CBC Radio 2's Kelly Cutrara regularly approaches Canadian musicians and asks, "what is the book you think everyone should read?" Recently, she caught up with Jimmy Rankin, who picked Michael Ondaatje's debut novel Coming Through Slaughter. Here's what he had to say about it:

"I like to read good books, good literature. I don't like to waste time on crap. [Coming Through Slaughter] was just beautifully written and beautiful prose about [Buddy Bolden]. He'd obviously done a lot of research in New Orleans on one of the forefathers of jazz. The way Ondaatje [writes]...I've read all of his books. I just love the way he writes. It's very painterly and poetic."


Concert to benefit Slave Lake victims

May 20, 2011 - CBC News

A man from Newfoundland living in fire-ravaged Slave Lake is organizing a benefit concert to help the people affected by wild fires that hit northern Alberta.

7,000 people in the town of Slave Lake, located about 250 kilometres north of Edmonton, were forced to leave after wildfires tore through the area. As of Friday, 433 properties had been destroyed in Slave Lake and the Municipal District of Lesser Slave River. It's being called one of the worst disasters in modern Canadian history.

Ian Cameron is a concert promoter who was forced to flee the area for Edmonton last weekend. He said several major acts want to raise money for disaster relief:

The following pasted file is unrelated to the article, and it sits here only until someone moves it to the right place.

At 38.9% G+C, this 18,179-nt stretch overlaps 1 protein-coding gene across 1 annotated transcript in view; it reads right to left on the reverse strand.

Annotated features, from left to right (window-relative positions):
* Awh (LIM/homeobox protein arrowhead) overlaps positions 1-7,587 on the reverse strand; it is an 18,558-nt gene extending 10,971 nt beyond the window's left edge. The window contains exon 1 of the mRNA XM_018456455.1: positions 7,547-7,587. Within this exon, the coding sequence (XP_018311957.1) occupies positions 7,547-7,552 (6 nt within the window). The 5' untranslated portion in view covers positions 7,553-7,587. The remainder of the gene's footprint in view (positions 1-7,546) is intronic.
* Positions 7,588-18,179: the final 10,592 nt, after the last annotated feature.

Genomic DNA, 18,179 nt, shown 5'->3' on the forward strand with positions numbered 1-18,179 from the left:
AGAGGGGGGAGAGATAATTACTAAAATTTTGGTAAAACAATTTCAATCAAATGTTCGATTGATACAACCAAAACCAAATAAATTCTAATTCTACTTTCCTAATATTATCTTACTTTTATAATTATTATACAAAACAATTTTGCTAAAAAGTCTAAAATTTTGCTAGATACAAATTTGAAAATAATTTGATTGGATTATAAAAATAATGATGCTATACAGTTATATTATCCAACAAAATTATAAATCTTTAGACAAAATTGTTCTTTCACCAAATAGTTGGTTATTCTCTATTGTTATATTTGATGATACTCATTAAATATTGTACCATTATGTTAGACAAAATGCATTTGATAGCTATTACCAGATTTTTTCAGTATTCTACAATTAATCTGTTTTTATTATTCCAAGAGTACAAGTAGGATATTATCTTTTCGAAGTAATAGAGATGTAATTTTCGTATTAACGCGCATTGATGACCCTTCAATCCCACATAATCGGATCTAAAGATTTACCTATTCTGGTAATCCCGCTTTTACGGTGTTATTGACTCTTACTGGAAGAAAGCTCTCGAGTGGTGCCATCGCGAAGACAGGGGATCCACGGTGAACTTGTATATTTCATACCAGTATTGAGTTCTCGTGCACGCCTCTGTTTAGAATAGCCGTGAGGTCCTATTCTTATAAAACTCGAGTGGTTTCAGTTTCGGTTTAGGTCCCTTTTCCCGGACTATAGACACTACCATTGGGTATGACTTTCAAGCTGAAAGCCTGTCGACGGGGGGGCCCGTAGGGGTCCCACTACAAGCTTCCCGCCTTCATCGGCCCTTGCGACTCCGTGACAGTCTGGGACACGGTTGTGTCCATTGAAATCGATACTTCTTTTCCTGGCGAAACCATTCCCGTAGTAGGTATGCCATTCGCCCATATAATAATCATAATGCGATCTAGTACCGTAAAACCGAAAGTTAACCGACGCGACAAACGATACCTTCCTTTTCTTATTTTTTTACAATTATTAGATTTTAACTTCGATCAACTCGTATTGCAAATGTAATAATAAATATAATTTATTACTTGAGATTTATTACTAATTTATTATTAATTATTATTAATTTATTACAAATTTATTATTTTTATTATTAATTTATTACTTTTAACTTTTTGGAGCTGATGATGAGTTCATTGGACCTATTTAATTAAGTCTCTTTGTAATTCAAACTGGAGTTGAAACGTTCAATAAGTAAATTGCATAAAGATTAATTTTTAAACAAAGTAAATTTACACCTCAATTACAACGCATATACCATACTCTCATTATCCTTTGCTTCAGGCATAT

"Right now, we have Nazareth, we have Charlie Major, we have Ashley Macisaac, Jimmy Rankin, Doc Walker confirmed yesterday…all these artists are pouring in," he said.

Meanwhile, Cameron said residents were told they can't go back into the town for three to six weeks. The water is contaminated, and there's no gas or electricity. Cameron said his home is still standing, but that many have no reason to return.

"It looks like a war zone—there's nothing, there's neighbourhoods totally flattened--a vacant ash, that's all it is. I mean, half our town is gone, everybody's tore up there's nothing to go back to. There's nothing," he said.

Cameron said the benefit concert is planned for July.


Patricia Conroy returns to stage for Walk of Stars Gala

May 20, 2011 - Merritt News

Canadian country star Patricia Conroy will make her way north of the border and back into the limelight in the Nicola Valley at the end of the month.

She is one of the headline performers at the eighth annual Walk of Stars Gala on Saturday, May 28, at the Merritt Civic Centre.

"It actually makes it more exciting when you're not doing it all the time," says Conroy in a telephone interview from Nashville with the News.

"I used to get kind of road-weary."

She adds with a laugh, "I'm just glad people still want to hear me sing."

Considering Conroy's lengthy music career, there should be little doubt.